In May of 2019 I made the awesome [I question my sanity] choice to buy a 1998 BMW E36 M3 Sedan in marvelous 90s Resale Silver. First choice on color? No, I would want Techno Violet or Estoril Blue. But somehow I landed with this truly fantastic car. And now, I want to tell you why.
I fell victim once again to the allure of an M3. It was not that difficult to be honest, all I had to do was get in and drive. Instantly, I was reminded of the ways my former E46 M3 was stellar, and then I was made aware of all of the ways the E36 M3 is actually more rewarding to drive than anything else I have ever driven.
The steering is wonderfully weighted in 90’s glory. The brake pedal is high and firm – but still placed in PERFECT relation to the throttle. Heel toe? In every gear at every opportunity. Interior rattles? HA! Everywhere. The engine sound. Oh god the sound. It is delicious in ways that are aurally appreciated in person, at full throttle, sounds that only a naturally-aspirated six will ever make. Being a sedan, I can fit four grown adults inside. Plus a cooler in the trunk full of what ever one may need to power through a “21+” weekend with “my queens” (fans, glitter, heels, vodka, you name it).
Now on to the details. Unlike my previous cars, this one is decidedly not stock. Every bushing you can imagine has been changed. The engine is tuned. Lightweight flywheel and clutch. Mishimoto radiator. Momo steering wheel. UUC Exhaust with DTM styled-upturn tips. Carbon-fiber intake and ASC delete. Sticky 255-section rubber all around and sweet looking TireRack C4 17’s. And it came that way! All I had to do was to slap serious track pads on it (Raybestos ST43s), some fresh rotors, and some Motul 600. SEND IT at the next track day.
As one can expect, maintaining a 21+ year old car is not all butterflies and roses. Parts are old, bolts stick, and in my case, I broke bits trying to remove the famously awful rotor locator bolts. Take my advice, get a drill bit, and drill the head of the bolt out, leaving the shank in the hub. You will be happier for it. You may find it would be well worth your time to have some space to do light wrenching yourself, or have a trustworthy friend that can help you work on the car and pay them for their help. My E36 specialist and friend has been a total life saver.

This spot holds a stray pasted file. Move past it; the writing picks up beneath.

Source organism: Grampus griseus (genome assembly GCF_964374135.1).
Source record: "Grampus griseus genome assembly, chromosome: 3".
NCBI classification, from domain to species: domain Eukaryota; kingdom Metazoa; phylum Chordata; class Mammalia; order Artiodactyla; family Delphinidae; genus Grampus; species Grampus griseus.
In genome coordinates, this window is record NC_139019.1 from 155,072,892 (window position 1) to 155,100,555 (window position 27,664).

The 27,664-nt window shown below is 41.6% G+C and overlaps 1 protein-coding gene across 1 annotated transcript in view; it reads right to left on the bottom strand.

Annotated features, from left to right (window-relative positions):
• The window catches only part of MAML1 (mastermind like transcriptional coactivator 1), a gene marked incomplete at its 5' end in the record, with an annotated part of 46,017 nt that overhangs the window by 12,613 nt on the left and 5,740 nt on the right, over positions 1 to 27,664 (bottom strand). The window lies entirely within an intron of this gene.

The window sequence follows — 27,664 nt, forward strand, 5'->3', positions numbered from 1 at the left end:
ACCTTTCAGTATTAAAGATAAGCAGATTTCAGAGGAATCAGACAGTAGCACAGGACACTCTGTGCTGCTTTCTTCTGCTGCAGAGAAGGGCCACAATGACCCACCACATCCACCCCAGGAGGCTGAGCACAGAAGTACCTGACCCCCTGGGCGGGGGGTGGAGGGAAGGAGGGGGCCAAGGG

Now, the car came from the previous owner nearly perfect. However the car had three issues to address – there was no primary puller fan, the tires rubbed in T11 at my home track, and the car was missing a little (ahem) flare. So we added a SPAL electric fan and did a little ride-height adjust. I have to admit, I miss the tucked look the car had from the previous owner, it was HOT. All I had left to do was to address the (lacking) flare. For the month of Pride, I had some vanity plates made. All I have to say is yass queen, yass.
So what is the 90’s super sedan special like on track? It’s easy, it’s largely drama-free, and in the wet it is deliciously tail happy (Sorry Maribeth at GingerMan, I was totally drifting all day at the rained-out season closer). I have a long way to go as a driver, but the car is so positively hooked at all times, the limits inspire, then frighten. Through 7-8-9 at GingerMan Raceway, the only limit is your mind. Shift into 4th at the transition between 6-7 where the body is settled for a spit second, maintain throttle, and then flat at the apex of 7 all the way to the braking zone into 9. Again, I am slow, but hitting 95+ back there is fun. Check that your brakes work because the ride off at 9 is a long one…
Speaking of sliding in the rain… I sent it off at T2 at GingerMan, backwards at 50 mph. Thankfully the outer berm arrested my journey with grace – I should probably get my back checked out, and my suspension aligned. Don’t mind the dirt/grass in the tire beads…
The E36 M3 is the plastic-fantastic, the analogue special, and after just a taste, already has me on a ride. Perhaps instead of “Oops, I did it again,” it should be “I’m addicted to you.”